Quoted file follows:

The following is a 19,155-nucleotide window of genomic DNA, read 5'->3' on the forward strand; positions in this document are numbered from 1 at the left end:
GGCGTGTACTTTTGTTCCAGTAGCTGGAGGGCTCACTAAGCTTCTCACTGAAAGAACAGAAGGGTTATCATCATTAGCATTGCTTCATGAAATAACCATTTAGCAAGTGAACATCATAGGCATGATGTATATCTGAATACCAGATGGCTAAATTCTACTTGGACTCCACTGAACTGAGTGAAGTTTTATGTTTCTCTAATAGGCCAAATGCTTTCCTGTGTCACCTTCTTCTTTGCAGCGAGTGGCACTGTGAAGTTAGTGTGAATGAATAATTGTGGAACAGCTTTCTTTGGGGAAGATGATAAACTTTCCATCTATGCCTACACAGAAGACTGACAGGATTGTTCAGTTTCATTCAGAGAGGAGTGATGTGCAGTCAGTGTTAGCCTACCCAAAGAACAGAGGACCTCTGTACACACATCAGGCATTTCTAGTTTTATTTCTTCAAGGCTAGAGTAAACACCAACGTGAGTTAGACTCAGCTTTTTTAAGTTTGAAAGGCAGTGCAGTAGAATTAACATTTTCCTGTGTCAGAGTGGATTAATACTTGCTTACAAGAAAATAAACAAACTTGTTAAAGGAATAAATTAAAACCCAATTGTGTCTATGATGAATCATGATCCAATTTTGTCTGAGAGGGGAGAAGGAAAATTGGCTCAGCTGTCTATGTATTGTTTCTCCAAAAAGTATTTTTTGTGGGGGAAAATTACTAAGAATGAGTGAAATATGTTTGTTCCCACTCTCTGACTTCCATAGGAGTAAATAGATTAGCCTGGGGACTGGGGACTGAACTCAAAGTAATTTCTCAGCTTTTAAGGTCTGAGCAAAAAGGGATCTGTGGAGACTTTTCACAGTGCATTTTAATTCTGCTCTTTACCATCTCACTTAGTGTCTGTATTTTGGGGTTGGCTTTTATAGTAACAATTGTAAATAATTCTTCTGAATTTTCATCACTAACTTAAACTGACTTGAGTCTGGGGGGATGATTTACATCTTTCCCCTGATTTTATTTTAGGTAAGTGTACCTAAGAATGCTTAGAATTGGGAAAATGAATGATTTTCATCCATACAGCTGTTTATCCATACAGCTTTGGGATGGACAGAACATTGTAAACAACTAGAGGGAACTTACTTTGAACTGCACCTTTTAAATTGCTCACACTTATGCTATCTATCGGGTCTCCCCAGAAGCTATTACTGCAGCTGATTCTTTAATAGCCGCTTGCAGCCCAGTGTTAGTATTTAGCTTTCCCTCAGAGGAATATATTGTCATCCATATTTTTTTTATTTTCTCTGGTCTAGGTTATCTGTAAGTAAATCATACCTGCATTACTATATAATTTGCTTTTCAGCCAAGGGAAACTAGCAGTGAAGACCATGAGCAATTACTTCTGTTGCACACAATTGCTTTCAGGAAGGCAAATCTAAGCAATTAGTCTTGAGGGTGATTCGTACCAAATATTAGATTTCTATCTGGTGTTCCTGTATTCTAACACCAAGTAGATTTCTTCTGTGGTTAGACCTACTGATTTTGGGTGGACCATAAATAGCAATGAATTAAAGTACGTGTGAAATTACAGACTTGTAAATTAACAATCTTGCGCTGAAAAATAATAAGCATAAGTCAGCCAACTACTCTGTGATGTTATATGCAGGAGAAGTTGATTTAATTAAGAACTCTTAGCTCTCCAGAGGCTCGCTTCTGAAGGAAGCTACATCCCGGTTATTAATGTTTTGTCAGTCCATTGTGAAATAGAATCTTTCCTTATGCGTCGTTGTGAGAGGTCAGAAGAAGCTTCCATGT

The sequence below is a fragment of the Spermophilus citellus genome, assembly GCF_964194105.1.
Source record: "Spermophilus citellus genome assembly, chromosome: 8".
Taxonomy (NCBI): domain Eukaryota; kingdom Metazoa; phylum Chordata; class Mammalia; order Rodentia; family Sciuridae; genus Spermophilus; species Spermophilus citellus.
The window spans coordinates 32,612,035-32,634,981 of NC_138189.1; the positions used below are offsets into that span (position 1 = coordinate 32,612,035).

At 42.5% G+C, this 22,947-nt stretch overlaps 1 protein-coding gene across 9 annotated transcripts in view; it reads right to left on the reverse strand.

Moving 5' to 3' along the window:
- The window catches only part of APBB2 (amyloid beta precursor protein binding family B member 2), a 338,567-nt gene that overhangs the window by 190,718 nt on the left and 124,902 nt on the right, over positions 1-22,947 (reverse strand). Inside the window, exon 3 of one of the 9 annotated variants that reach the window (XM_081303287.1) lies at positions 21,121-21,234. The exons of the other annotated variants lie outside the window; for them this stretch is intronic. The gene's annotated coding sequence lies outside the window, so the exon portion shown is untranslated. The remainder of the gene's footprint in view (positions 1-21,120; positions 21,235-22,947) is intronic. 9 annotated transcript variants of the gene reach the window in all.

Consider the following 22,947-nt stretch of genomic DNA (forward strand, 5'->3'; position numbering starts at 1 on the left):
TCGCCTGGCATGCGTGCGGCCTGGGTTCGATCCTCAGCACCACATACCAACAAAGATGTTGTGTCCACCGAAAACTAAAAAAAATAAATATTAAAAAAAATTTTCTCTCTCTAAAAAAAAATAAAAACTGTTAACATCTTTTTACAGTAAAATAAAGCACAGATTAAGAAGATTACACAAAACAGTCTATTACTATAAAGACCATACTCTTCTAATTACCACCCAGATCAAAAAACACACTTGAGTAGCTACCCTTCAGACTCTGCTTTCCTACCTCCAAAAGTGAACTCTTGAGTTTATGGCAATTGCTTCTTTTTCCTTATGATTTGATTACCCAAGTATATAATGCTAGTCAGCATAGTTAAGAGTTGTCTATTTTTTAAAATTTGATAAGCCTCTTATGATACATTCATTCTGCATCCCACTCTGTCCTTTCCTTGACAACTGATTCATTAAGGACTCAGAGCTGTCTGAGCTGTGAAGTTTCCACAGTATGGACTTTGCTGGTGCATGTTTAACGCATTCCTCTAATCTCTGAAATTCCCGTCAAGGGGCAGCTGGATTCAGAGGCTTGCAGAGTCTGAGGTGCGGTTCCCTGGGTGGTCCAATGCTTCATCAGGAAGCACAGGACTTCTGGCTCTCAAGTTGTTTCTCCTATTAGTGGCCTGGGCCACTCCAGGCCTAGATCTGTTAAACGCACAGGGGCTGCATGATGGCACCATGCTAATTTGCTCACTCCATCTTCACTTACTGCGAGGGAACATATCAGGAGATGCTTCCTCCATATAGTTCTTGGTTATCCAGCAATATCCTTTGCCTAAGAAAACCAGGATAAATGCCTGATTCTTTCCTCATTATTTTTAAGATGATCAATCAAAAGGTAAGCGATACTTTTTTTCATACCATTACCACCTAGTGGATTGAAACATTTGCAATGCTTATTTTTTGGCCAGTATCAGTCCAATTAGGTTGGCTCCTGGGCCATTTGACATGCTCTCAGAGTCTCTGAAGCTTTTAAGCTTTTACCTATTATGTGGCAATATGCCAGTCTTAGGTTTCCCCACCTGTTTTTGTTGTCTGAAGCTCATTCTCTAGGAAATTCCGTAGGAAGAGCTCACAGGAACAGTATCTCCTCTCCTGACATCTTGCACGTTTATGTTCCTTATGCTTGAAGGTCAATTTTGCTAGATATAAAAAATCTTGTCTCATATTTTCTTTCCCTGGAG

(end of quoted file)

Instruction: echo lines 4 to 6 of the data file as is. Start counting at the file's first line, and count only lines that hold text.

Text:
Source record: "Spermophilus citellus genome assembly, chromosome: 8".
Taxonomy (NCBI): domain Eukaryota; kingdom Metazoa; phylum Chordata; class Mammalia; order Rodentia; family Sciuridae; genus Spermophilus; species Spermophilus citellus.
The window spans coordinates 32,612,035-32,634,981 of NC_138189.1; the positions used below are offsets into that span (position 1 = coordinate 32,612,035).